Common App Essay Example #2

Prompt #4: Describe a problem you’ve solved or a problem you’d like to solve. It can be an intellectual challenge, a research query, an ethical dilemma - anything that is of personal importance, no matter the scale. Explain its significance to you and what steps you took or could be taken to identify a solution.

The 90-degree summer heat beat down on my shoulders, but that was the least of my problems. A six-year old boy had just disrupted a yellow jacket nest by the lake and children were getting stung left and right. If it had been any other summer I would have sat back and let an adult take care of the problem, but as the only camp counselor in the vicinity, I was suddenly the closest grown up around. Luckily, the last month at camp had already taught me several essential skills to handle this situation effectively, including acting decisively, keeping others calm, and maintaining a positive attitude.

Just two weeks earlier, my campers and I arrived at the outdoor art class right on schedule. To my horror, however, the art teacher was running late and I now had 45 minutes to fill on my own. That may not sound like a long time to some people, but when you’re trying to entertain 12 little boys on your own, it can feel like a lifetime. Rather than losing control of the situation and letting the kids run amok, I quickly pulled together a plan. We started with a nature scavenger hunt followed by some free form art. I set out paint, glue, glitter, feathers, and other supplies and let them have at it with the items they had collected in the woods. A quick decision led to a morning full of imaginative play.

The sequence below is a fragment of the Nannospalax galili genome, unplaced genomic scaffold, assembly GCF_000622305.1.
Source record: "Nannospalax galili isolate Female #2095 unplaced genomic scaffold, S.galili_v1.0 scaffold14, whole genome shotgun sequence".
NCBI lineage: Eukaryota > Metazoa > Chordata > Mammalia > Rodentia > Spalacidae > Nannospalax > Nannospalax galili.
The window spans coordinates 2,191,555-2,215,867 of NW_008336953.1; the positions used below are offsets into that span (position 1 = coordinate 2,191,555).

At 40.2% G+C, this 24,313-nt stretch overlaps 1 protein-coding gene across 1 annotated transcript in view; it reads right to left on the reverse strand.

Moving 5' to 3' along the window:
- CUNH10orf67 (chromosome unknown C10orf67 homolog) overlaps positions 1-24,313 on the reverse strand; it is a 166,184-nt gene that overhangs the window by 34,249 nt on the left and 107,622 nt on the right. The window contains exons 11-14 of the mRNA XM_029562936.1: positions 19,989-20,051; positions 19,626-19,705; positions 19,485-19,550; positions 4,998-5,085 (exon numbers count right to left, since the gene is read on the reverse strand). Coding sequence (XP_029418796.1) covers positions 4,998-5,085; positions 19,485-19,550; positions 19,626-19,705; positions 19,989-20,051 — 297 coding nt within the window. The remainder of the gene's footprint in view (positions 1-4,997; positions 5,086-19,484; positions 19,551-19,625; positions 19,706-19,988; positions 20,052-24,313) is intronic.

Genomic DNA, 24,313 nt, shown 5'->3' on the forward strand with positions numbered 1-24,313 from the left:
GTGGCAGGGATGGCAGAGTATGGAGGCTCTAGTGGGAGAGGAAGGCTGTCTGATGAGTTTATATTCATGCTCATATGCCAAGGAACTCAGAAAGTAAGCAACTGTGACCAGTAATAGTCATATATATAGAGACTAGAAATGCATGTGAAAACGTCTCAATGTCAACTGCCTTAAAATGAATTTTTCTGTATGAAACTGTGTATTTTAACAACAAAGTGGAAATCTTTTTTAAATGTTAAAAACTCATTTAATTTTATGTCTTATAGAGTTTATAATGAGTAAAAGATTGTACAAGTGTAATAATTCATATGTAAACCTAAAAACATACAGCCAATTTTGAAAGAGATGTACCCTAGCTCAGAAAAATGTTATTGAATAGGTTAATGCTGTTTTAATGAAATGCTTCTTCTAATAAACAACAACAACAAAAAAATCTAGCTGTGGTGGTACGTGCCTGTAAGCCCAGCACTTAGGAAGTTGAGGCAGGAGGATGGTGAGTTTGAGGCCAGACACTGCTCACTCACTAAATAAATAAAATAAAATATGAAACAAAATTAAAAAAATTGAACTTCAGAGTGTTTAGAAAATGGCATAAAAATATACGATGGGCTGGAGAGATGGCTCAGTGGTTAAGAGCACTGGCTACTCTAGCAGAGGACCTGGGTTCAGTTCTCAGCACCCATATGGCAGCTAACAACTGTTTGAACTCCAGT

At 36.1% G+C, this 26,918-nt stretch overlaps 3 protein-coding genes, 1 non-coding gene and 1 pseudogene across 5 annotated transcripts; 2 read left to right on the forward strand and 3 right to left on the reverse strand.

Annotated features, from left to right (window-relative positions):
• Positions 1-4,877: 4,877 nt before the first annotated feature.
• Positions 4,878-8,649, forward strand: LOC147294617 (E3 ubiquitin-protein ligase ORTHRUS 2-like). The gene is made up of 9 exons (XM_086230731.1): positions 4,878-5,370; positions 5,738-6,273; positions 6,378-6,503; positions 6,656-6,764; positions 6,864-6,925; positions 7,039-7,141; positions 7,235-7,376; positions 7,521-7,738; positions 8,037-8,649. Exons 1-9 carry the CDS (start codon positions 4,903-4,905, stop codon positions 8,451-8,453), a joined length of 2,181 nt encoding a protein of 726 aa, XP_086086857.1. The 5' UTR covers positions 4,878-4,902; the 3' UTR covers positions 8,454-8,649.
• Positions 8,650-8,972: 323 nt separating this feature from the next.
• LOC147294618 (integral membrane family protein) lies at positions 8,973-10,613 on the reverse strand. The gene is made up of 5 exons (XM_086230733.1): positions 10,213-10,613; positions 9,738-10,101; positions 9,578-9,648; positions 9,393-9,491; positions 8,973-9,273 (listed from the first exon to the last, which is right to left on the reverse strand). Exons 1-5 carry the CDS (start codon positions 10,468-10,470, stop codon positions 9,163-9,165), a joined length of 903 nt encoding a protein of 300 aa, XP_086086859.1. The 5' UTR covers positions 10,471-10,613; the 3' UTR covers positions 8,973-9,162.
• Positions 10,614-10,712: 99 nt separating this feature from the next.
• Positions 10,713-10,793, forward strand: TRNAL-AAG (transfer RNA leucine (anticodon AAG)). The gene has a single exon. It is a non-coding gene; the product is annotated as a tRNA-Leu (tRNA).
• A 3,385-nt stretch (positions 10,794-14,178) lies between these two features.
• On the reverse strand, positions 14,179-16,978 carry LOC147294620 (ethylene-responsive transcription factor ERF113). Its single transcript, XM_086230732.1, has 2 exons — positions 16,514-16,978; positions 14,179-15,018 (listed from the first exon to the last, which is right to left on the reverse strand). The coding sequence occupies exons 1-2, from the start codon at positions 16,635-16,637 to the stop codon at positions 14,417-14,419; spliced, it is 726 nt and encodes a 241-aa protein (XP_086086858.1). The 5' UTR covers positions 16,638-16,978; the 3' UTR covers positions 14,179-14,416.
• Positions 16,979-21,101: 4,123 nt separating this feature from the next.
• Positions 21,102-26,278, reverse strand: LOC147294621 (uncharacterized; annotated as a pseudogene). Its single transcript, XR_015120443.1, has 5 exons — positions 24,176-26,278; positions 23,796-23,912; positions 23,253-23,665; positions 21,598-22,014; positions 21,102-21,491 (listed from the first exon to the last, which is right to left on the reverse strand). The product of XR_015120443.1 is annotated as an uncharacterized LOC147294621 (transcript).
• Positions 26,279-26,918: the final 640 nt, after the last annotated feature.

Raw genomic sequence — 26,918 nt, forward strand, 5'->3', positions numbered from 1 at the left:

By the time afternoon rolled around at camp each day, I usually saw one of two scenarios: worn down campers ready to go home, or wound up campers with energy to burn. One day, the latter scenario was compounded by a late day rain shower. Indoor space was limited, and several groups of kids were crammed into a small aerobics studio. Believe it or not, the best solution to this problem was a friendly game of camper vs. counselor dodge ball. The kids loved the camaraderie of ganging up on their counselors and they got to run off that extra stamina with a focused physical activity. This taught me that sometimes the best way to calm kids down is to actually embrace their energy.

As a camp counselor, a positive attitude is practically a job requirement. No matter how hot the day or how tired the kids, I helped them keep up their spirits by implementing a simple rule: if we’re walking to an activity, then we’re also singing. We went on a lot of bear hunts and yelled quite a few “boom chick-a booms,” all of which helped the kids forget about the long trek across the field to archery and instead get lost in song. This technique also helped them focus on walking to their destination, resulting in less chiding from me about staying in line.

These three events prepared me for the ultimate challenge: a mass bee sting of my troupe where at least half of my children got stung. I quickly instructed my campers to find their respective buddies and head straight to the bus at the top of the hill. From there, I had the driver contact the camp office to get the nurse ready for our arrival. Although the lake was just a five minute drive from the main camp, I filled the time with my silliest songs to distract the kids from their stings. There were fortunately no major reactions and the camp director even allowed for a special treat of ice cream from the camp kitchen to soothe the situation. While that day was one of my scariest as a camp counselor, I also found it to be one of the most successful and rewarding days as well. In many ways, it felt like a rite of passage into adulthood as a true caretaker rather than a child.